St Mary, Sturmer, Essex
Sturmer is an unremarkable parish, a straggle of suburbia to the Suffolk town of Haverhill, apart from two facts. It was the birthplace of the Sturmer pippin apple, registered with the Royal Horticultural Society by Ezekiel Dillistone in 1827, and it was also the birthplace of the actress Charlotte Rampling, a controversial figure in England in the 1960s, and today one of the stalwarts of alternative French cinema.
St Mary is a pretty little tower-capped church on a ridge above the busy traffic of the Braintree road. The lane up to it is heavy shingle like a beach, impossible to cycle, and I had to push my bike the quarter of a mile up to the churchyard, which is still in use. St Mary sits beside the Hall, now a wedding and conference venue. The church has a sad, abandoned feel to it, and the only recent notice was one with the telephone numbers of the keyholders. Perhaps it will be declared redundant, and the Hall next door can add it to its portfolio.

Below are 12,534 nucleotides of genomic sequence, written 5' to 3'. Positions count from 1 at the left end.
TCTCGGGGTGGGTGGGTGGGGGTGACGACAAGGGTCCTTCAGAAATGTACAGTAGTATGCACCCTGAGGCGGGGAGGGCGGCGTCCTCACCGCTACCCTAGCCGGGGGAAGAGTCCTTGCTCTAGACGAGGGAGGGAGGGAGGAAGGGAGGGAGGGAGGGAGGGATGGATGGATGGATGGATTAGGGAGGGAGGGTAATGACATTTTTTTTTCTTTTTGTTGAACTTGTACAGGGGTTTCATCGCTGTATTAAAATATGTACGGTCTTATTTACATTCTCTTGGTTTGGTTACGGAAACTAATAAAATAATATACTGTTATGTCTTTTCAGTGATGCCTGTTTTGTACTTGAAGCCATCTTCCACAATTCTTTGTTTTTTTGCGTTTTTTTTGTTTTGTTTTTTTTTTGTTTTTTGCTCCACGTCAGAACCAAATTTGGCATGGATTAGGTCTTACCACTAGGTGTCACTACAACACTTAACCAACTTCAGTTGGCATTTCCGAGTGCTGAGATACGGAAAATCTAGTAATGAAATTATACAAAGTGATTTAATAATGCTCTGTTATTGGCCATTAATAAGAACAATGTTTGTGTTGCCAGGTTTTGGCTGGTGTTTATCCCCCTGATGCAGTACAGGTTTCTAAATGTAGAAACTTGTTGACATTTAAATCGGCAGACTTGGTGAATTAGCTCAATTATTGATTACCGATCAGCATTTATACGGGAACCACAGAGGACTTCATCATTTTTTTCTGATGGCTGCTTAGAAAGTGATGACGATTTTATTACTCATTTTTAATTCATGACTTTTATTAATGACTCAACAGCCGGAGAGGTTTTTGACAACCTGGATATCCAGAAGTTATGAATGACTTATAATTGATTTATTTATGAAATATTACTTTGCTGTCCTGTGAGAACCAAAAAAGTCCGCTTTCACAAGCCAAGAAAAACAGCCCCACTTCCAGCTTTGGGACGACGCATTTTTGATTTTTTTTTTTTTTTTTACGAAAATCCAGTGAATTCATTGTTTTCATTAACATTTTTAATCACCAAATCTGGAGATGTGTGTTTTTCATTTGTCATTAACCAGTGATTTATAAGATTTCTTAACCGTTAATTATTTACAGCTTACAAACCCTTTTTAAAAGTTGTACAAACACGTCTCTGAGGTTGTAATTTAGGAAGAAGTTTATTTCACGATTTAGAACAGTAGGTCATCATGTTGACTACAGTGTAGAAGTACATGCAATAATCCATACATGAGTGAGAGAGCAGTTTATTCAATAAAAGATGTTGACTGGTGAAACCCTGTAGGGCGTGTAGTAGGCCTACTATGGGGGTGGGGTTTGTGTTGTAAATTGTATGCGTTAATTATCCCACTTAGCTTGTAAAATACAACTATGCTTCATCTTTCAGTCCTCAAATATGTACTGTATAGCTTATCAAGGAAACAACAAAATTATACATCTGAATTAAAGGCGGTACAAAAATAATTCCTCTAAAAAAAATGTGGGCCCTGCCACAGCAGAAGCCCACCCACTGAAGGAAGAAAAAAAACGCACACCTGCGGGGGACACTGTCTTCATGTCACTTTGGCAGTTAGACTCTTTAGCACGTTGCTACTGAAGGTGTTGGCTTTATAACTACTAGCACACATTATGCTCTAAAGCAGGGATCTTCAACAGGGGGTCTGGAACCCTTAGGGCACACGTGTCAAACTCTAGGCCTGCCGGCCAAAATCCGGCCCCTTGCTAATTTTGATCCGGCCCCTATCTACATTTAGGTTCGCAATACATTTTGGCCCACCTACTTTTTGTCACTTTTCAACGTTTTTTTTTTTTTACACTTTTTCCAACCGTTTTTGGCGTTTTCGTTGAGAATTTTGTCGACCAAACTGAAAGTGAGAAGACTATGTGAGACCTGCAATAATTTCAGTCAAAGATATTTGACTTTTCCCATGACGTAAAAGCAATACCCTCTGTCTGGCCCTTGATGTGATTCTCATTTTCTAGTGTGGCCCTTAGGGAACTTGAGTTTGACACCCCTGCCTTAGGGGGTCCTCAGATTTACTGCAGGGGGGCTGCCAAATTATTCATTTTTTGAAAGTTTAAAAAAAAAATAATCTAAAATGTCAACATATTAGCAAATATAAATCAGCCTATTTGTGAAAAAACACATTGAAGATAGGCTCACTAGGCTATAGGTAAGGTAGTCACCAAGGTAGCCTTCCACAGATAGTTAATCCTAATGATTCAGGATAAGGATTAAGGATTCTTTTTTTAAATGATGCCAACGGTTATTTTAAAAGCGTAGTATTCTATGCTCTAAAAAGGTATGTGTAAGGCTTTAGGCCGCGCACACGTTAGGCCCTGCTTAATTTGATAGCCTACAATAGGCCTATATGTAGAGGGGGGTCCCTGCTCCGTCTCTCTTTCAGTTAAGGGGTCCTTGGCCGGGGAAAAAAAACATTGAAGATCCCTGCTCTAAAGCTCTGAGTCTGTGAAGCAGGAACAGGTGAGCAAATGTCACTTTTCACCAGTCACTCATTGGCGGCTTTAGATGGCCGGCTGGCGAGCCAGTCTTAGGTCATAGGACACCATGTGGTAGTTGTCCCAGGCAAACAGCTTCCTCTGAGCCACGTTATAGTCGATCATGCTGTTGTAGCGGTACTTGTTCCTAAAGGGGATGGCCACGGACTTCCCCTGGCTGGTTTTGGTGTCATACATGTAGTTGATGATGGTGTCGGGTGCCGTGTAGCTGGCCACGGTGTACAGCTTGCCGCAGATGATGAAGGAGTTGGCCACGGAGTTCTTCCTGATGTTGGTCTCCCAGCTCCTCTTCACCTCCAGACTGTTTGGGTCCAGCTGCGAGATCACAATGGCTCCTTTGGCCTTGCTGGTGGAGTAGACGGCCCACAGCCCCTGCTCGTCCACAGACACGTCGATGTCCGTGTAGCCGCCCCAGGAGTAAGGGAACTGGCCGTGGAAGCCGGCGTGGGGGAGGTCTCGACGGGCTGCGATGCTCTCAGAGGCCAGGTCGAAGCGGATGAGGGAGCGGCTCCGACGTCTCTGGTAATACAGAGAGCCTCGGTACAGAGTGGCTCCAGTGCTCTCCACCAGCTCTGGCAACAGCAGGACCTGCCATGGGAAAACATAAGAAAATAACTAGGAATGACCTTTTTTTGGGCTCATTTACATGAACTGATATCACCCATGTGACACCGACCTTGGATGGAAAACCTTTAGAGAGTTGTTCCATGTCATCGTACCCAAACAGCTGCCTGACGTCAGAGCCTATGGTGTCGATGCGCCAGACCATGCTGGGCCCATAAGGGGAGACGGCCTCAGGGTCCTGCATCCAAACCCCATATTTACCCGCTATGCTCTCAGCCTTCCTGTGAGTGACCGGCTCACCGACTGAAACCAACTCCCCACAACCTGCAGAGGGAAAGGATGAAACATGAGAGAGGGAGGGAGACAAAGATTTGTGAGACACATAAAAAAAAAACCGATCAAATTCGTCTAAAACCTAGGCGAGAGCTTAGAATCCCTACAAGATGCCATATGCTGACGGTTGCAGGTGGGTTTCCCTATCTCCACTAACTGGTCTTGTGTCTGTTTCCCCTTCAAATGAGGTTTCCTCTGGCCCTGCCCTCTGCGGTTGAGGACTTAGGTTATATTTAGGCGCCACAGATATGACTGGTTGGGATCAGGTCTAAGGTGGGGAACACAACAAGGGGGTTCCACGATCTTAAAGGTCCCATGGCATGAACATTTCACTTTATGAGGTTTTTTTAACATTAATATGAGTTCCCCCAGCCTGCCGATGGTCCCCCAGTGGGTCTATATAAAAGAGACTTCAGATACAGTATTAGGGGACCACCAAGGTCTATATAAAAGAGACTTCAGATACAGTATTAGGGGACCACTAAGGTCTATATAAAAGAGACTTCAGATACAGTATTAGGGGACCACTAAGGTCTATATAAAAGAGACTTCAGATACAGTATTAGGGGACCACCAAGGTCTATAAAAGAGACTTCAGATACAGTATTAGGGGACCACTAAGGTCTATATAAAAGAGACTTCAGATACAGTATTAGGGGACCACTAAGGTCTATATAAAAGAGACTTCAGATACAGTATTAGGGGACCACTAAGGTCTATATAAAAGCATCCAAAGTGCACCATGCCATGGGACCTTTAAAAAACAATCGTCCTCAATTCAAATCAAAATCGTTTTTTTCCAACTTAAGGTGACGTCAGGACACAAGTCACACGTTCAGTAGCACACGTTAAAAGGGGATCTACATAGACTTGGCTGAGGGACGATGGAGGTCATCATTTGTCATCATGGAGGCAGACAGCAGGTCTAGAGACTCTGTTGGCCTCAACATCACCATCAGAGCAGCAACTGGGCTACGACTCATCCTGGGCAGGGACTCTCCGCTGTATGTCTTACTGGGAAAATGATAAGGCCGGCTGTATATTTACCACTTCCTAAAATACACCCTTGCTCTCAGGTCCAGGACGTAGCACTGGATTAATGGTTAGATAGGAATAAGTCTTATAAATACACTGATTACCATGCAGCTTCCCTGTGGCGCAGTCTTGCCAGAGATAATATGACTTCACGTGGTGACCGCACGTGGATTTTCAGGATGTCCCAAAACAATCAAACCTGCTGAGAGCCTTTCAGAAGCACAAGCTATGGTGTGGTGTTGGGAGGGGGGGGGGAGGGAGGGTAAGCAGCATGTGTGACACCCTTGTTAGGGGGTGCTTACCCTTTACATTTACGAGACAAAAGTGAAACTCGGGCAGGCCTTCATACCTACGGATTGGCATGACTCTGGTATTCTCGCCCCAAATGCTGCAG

Looking through the windows (and in BoE) it hardly seemed worth going for the key. Besides, I was only two miles from Kedington, one of East Anglia's best churches, and I knew where I'd rather be.